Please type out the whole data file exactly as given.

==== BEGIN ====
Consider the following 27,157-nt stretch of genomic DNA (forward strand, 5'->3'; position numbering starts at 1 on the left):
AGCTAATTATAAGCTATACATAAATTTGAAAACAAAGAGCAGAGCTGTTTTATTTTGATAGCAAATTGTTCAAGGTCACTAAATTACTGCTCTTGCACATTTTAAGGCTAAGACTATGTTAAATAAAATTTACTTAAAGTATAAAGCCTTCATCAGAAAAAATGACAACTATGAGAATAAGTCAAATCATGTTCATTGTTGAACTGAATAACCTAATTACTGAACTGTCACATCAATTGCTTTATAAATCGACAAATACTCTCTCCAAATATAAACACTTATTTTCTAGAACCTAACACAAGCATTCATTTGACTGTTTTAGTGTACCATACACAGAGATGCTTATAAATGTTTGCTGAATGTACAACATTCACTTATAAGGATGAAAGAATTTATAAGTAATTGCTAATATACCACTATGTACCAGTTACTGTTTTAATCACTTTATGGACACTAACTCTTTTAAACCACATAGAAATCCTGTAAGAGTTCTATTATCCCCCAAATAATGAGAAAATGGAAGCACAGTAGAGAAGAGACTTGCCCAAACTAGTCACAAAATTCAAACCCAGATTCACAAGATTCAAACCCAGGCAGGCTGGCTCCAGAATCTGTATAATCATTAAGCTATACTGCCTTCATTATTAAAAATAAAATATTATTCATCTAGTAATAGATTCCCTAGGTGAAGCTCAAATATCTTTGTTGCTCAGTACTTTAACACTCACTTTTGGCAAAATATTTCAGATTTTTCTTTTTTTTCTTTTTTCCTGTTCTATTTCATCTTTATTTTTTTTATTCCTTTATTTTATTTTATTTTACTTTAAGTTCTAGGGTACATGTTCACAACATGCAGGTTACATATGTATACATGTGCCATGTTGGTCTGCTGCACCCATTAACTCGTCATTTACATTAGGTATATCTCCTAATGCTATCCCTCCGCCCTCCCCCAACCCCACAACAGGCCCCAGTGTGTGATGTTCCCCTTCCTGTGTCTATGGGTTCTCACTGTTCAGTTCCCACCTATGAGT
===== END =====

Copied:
Consider the following 27,157-nt stretch of genomic DNA (forward strand, 5'->3'; position numbering starts at 1 on the left):
AGCTAATTATAAGCTATACATAAATTTGAAAACAAAGAGCAGAGCTGTTTTATTTTGATAGCAAATTGTTCAAGGTCACTAAATTACTGCTCTTGCACATTTTAAGGCTAAGACTATGTTAAATAAAATTTACTTAAAGTATAAAGCCTTCATCAGAAAAAATGACAACTATGAGAATAAGTCAAATCATGTTCATTGTTGAACTGAATAACCTAATTACTGAACTGTCACATCAATTGCTTTATAAATCGACAAATACTCTCTCCAAATATAAACACTTATTTTCTAGAACCTAACACAAGCATTCATTTGACTGTTTTAGTGTACCATACACAGAGATGCTTATAAATGTTTGCTGAATGTACAACATTCACTTATAAGGATGAAAGAATTTATAAGTAATTGCTAATATACCACTATGTACCAGTTACTGTTTTAATCACTTTATGGACACTAACTCTTTTAAACCACATAGAAATCCTGTAAGAGTTCTATTATCCCCCAAATAATGAGAAAATGGAAGCACAGTAGAGAAGAGACTTGCCCAAACTAGTCACAAAATTCAAACCCAGATTCACAAGATTCAAACCCAGGCAGGCTGGCTCCAGAATCTGTATAATCATTAAGCTATACTGCCTTCATTATTAAAAATAAAATATTATTCATCTAGTAATAGATTCCCTAGGTGAAGCTCAAATATCTTTGTTGCTCAGTACTTTAACACTCACTTTTGGCAAAATATTTCAGATTTTTCTTTTTTTTCTTTTTTCCTGTTCTATTTCATCTTTATTTTTTTTATTCCTTTATTTTATTTTATTTTACTTTAAGTTCTAGGGTACATGTTCACAACATGCAGGTTACATATGTATACATGTGCCATGTTGGTCTGCTGCACCCATTAACTCGTCATTTACATTAGGTATATCTCCTAATGCTATCCCTCCGCCCTCCCCCAACCCCACAACAGGCCCCAGTGTGTGATGTTCCCCTTCCTGTGTCTATGGGTTCTCACTGTTCAGTTCCCACCTATGAGT